By Farhad Naibkhel-KABUL: Fifty-three per cent of the female journalists and media workers say that their families are unhappy and even against their work with the media, a survey released by a media watchdog, said.
The survey launched by the Afghanistan Journalists Safety Committee, has interviewed 100 female journalists and media workers in Kabul, Balkh, Herat, Kandahar, Kunduz, Nangarhar and Khost provinces.
“Barriers created by families were one of the main challenges for female journalists,” Najib Sharifi, head of the committee told newsmen Thursday.
He said that the idea of a woman working outside, especially with the mass media, was still interpreted as a taboo in many parts of the country.
“Families, particularly the men including fathers, brothers and husbands often oppose women to work in the media outlets,” Sharifi added.
Also, 58 per cent of the female journalists interviewed, have said that their families set conditions and rules for them to work. “The conditions and rules are like what time we should be home, how we should be dressed and which programs we can participate in.”
Thirty-nine percent of responders said that female journalists are employed easier faster than men.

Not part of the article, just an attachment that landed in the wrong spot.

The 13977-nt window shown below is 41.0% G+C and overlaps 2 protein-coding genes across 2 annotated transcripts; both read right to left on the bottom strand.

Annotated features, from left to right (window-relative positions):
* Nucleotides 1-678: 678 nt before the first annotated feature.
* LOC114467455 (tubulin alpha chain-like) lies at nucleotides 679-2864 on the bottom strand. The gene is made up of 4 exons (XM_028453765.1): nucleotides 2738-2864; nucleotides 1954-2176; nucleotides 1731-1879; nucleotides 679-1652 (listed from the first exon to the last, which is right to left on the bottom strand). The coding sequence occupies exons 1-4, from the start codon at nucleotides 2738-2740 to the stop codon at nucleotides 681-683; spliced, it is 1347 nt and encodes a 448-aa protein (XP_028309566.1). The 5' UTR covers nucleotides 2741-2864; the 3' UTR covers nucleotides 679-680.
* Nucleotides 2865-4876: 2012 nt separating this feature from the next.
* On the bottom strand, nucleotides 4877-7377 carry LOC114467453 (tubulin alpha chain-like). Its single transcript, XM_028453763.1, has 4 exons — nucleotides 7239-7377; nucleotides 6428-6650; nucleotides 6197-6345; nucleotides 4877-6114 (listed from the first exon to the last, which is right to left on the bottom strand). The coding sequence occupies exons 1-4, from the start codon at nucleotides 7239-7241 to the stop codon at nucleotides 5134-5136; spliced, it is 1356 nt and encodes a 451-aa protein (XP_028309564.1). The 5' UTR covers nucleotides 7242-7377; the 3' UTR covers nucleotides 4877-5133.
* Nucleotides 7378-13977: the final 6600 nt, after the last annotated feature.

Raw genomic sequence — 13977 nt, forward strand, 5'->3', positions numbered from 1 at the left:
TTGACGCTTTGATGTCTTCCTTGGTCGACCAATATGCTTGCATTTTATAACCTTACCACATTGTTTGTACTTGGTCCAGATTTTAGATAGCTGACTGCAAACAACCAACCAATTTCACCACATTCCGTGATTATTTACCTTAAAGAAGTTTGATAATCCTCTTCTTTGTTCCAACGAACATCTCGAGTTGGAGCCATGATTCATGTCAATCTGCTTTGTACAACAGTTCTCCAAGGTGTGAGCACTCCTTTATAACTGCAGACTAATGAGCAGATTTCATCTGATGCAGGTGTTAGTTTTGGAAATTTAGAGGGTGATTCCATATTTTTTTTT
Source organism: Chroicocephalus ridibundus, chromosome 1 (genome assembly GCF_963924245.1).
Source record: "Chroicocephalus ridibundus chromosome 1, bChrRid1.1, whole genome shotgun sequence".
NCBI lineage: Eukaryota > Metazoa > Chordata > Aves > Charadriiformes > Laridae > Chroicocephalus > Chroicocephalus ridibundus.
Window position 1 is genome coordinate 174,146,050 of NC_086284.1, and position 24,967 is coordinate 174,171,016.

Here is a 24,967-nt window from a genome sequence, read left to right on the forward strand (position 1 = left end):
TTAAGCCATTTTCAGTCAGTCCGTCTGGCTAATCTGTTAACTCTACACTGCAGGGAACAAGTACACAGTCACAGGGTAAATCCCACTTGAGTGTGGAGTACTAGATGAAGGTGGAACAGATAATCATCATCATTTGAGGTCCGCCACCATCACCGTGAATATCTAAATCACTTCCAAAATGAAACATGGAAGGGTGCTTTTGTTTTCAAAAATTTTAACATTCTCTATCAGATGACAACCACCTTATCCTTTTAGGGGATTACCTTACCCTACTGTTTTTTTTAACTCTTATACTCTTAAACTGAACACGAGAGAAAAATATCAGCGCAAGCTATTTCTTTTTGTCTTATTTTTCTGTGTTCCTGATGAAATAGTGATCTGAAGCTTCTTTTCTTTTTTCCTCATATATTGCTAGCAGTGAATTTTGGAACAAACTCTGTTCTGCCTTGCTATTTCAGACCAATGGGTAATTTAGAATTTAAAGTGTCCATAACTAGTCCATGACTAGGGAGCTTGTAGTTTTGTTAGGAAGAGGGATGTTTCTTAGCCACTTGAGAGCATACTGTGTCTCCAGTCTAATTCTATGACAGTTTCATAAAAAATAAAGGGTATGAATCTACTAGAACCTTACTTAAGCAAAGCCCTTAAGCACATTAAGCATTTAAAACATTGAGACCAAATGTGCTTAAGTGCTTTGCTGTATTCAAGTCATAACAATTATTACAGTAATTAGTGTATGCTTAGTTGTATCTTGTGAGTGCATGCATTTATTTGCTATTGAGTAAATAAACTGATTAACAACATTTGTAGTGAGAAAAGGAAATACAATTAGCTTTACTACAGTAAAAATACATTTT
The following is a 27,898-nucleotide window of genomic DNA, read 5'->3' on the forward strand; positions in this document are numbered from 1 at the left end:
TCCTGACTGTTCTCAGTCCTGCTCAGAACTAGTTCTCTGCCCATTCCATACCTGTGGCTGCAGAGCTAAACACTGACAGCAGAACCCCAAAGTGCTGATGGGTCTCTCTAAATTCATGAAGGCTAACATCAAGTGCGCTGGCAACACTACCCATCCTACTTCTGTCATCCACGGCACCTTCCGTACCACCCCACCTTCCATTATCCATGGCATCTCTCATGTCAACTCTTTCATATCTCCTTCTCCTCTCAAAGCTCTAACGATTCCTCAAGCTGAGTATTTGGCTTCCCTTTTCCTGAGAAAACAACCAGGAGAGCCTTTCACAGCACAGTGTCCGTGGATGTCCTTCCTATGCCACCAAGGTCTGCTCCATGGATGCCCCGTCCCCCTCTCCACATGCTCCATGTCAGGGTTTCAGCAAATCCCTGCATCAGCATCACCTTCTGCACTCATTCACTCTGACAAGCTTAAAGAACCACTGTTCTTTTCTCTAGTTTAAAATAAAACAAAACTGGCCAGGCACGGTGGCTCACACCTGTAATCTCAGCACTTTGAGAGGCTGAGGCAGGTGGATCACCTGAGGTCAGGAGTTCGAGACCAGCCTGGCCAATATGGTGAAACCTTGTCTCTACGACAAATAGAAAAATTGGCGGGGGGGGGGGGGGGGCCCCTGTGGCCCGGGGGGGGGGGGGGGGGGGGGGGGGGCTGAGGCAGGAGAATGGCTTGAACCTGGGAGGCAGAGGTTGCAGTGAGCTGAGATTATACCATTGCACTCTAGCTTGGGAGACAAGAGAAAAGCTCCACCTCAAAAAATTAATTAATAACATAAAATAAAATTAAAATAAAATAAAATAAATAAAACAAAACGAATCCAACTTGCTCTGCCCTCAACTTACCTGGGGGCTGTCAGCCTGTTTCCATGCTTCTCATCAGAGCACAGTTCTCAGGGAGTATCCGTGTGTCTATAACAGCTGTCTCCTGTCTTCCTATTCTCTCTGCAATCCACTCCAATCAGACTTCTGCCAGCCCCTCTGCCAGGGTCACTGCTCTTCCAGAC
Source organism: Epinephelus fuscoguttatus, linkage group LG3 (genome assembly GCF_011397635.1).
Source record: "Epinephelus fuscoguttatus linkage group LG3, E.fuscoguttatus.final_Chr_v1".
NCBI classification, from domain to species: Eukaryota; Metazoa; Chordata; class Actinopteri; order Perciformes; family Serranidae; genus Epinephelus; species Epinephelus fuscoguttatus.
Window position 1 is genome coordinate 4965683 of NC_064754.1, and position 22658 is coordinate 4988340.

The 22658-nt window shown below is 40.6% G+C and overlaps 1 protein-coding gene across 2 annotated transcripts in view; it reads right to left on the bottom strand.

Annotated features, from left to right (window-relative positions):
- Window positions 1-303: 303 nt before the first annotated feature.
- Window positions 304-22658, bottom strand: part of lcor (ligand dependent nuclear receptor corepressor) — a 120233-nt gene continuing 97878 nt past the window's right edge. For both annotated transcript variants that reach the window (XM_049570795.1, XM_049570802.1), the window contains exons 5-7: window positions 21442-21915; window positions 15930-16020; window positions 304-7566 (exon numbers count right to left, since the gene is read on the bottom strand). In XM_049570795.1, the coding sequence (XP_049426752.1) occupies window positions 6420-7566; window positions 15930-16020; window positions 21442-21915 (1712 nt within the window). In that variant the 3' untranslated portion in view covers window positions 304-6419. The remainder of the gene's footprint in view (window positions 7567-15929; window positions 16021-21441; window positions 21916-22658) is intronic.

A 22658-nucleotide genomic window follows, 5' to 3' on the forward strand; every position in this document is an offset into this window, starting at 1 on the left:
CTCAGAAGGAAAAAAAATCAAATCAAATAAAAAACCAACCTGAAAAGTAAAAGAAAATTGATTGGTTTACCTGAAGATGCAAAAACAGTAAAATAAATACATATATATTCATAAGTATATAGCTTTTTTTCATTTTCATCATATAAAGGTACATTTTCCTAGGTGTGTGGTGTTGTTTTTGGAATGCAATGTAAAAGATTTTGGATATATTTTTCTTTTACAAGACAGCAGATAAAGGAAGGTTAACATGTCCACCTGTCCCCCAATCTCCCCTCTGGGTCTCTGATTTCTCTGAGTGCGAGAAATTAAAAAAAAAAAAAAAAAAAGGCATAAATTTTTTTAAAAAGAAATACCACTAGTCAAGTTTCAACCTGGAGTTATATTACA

The survey has also pointed to sexual harassment of female journalists at workplace, as 69 percent of those surveyed have said that they were facing sexual harassment that could be verbal, visual and physical cases. They also complained of harassment by telephone and internet.
The female journalists face sexual harassment inside media outlasts as well as in the society, according to the survey.
Gender discrimination was another issue of concern in mass media for female journalists mentioned by the survey. Fifty-one percent of responders have said that women’s salary and authority is less than male staffs in the media.
Also, 30 percent of them have said that they have been threatened to death if they do not leave their jobs. But the survey has not specified who was threatening them.
Nargis, working for the 1TV channel, has said that the problems were mostly facing female journalists in the remote provinces.
“I have experience of working in provincial media outlets, views more limited regarding female journalists in the provinces as well as families are more conservative,” she has said.